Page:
Signatory Tribes are agreeing to not litigate for more water than the KBRA provides as long as farmers follow the agreed limits on diversions and ESA listed species are recovering. The agreement also settles long standing water rights disputes between Klamath Tribes and the Irrigation Project in order to provide both communities with greater certainty and economic stability.
Do the Klamath Agreements sacrifice Tribal water or fishing rights?
No water rights are waived, quantified, or adjudicated in the KBRA. Likewise, the KBRA does not affect any Tribes' fishing rights. The KBRA does describe the terms for settling the three decades old water claim by the Klamath Tribes of Oregon.
The Tribes who sign the KBRA will agree not to assert a senior water rights claim against Klamath Irrigation Project if the United States fully funds the fisheries reintroduction plan described in the agreement, irrigation diversions are capped as described in the agreement, and all four dams are removed. If the bargained for benefits are not realized the agreement is nullified.(section 15.3 of KBRA).
This agreement to not assert a water claim is specific to irrigators on the Klamath Reclamation Project. The Irrigators' commitment to a diversion cap, increase in flows from tributaries upstream of Upper Klamath Lake, and increased natural storage in Upper Klamath Lake, will yield flows greater than the Klamath has seen in over 50 years.
For more on this topic see section on Tribal Trust.
Do the Klamath Agreements sacrifice Wildlife Refuges on the Klamath Project?
No, in fact, the KBRA delivers significant new benefits for both Tule Lake and Lower Klamath National Wildlife Refuges. The Refuges hold relatively junior rights to water, so in the past they had no guarantees of water deliveries. Under the KBRA, the Refuges are made part of the purpose of the irrigation project to assure water delieveries – 60,000 acre feet in wet years, 48,000 acre feet in dry years.
The KBRA also supports expansion of an innovative program – the Walking Wetlands – that increases wildlife habitat while working with agriculture on the Refuges. Finally, the KBRA expands waterfowl habitat by reconnecting former wetlands to Upper Klamath Lake and with the enormous river restoration program above Upper Klamath Lake.
All Tribal and conservation groups share an interest in restoring waterfowl habitat in the Upper Basin. Most believe that the KBRA represents a significant improvement for waterfowl. Farming on the Klamath Wildlife Refuges has been controversial for decades. This is the most fertile ground on the Irrigation Project, highly valued by farmers, and dealt with by Congress in statutes that put farming and wildlife values on par. For better or worse (depending where you stand), the laws related to the Wildlife Refuges on the Klamath Irrigation Project are unique in the country and create different conditions for these lands than for most other Refuges. For more details on Wildlife Refuges.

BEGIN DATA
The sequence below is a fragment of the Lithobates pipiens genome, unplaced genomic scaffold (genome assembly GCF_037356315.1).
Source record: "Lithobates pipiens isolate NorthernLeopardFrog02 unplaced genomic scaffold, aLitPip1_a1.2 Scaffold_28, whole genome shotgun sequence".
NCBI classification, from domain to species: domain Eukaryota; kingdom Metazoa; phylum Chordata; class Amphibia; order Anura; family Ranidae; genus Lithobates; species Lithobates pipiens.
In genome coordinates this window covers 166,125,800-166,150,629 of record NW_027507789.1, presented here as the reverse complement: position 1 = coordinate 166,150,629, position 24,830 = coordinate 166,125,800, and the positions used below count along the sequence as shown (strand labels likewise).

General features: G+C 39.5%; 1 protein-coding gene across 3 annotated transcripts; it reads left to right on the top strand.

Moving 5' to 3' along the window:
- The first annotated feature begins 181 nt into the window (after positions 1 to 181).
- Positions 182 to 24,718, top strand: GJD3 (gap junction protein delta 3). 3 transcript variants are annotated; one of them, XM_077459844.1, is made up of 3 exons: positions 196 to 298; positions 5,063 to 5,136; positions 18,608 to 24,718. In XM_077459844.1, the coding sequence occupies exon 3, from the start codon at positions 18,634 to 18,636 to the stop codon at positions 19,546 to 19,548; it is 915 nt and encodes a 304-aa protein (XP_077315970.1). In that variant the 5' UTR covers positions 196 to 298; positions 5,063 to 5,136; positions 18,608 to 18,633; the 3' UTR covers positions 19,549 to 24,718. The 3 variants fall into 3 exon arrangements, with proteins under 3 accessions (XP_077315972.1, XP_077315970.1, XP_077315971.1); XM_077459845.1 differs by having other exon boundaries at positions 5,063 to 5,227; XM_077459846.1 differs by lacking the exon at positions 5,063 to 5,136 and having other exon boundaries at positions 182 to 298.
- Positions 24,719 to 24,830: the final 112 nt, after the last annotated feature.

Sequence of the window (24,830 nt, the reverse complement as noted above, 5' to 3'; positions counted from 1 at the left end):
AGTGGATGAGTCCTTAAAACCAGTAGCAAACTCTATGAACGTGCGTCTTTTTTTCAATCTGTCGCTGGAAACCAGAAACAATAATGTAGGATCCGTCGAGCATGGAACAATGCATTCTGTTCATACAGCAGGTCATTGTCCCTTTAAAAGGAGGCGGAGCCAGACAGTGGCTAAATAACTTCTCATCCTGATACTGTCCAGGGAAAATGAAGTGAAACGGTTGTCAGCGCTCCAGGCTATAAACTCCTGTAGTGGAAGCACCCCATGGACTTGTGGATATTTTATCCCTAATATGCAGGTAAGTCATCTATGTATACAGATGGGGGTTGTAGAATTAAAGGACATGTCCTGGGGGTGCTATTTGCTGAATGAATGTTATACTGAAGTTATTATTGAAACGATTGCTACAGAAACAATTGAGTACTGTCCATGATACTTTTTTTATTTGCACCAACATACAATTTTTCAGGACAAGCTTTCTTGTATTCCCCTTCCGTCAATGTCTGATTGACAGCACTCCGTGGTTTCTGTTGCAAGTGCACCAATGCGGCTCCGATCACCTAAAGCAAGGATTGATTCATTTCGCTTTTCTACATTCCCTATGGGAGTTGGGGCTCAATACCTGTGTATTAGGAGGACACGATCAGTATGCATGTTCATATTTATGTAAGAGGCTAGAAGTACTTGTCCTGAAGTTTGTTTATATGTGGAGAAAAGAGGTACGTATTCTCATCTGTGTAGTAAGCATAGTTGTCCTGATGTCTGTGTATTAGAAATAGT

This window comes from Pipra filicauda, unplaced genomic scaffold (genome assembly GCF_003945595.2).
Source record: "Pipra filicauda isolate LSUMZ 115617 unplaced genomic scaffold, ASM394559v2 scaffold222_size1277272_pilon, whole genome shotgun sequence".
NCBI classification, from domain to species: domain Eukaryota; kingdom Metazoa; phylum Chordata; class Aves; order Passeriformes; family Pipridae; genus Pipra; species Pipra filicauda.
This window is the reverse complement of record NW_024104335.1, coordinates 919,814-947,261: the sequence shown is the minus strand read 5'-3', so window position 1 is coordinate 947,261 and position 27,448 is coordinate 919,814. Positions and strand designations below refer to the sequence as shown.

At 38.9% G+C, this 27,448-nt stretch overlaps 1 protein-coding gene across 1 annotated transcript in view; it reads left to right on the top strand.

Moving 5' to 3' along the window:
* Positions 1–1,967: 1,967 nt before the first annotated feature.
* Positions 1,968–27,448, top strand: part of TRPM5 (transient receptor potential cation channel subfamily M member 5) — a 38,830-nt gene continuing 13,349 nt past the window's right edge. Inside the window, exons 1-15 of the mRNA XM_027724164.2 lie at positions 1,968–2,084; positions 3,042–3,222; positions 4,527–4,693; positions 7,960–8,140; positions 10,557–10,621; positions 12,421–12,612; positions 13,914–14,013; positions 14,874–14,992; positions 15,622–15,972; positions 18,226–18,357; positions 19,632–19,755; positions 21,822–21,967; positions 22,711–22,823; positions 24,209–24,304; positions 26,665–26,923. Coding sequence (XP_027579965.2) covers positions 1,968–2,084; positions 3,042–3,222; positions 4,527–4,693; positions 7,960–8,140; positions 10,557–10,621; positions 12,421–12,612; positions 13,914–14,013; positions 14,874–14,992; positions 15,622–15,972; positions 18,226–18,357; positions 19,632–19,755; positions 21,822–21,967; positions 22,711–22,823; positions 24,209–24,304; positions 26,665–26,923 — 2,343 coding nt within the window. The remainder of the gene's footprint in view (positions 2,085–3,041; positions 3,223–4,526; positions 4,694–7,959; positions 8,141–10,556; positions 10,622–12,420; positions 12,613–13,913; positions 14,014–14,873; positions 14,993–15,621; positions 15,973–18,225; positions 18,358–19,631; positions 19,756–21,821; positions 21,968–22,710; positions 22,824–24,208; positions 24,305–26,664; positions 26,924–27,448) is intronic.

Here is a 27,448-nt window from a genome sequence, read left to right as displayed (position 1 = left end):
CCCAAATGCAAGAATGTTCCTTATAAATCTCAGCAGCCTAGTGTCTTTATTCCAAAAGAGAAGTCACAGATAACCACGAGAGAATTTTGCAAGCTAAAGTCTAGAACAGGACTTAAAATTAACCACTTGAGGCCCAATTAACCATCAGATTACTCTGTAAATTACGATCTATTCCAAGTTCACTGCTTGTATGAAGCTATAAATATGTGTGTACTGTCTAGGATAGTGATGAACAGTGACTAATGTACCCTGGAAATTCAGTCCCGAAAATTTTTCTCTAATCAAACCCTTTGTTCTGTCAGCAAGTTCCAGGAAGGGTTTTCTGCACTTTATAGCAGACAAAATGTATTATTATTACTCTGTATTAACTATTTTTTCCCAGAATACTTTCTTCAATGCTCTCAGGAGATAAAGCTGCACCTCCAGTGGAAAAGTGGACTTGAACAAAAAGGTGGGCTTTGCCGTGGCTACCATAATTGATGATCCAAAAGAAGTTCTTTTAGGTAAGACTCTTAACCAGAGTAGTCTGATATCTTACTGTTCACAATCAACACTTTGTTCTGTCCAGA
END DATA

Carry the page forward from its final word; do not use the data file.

Who supports the Klamath Agreements?
A broad coalition of groups including the Yurok, Karuk and Klamath Tribes, agricultural organizations, conservation groups, non-Indian fishing groups, and federal and state agencies see the Klamath Agreements as the best pathway to achievelong-term stability, restoration and “peace on the river” in the Klamath Basin.
There are also a few agricultural groups, conservation groups and the Hoopa Valley Tribe who do not support the agreement. A restoration program of this magnitude, in a place as complex as the Klamath Basin, is unlikely to be managed by perfect consensus. However, the diversity of the supporters is indicative of the potential for this agreement to begin to bring real change to the Basin. List of organizations supporting the Klamath Settlement Agreements.
What hurdles remain?
There is still have a lot of work to do. Between now and March 2012, the Secretary of Interior must investigate the safety of dam removal, consider the broader public interest and then issue his findings to congress.
As several Tribes and stakeholders reside downstream of the dams, we favor an approach that fully evaluates the safety of dam removal. However, all preliminary studies have concluded that dam removal is safe and the sediment is non-toxic.
We also must pass federal legislation to implement terms of the agreement as well as legislation and a bond for California’s portion of the removal costs. We have already passed the legislation necessary to collect a surcharge from ratepayers for $200 million.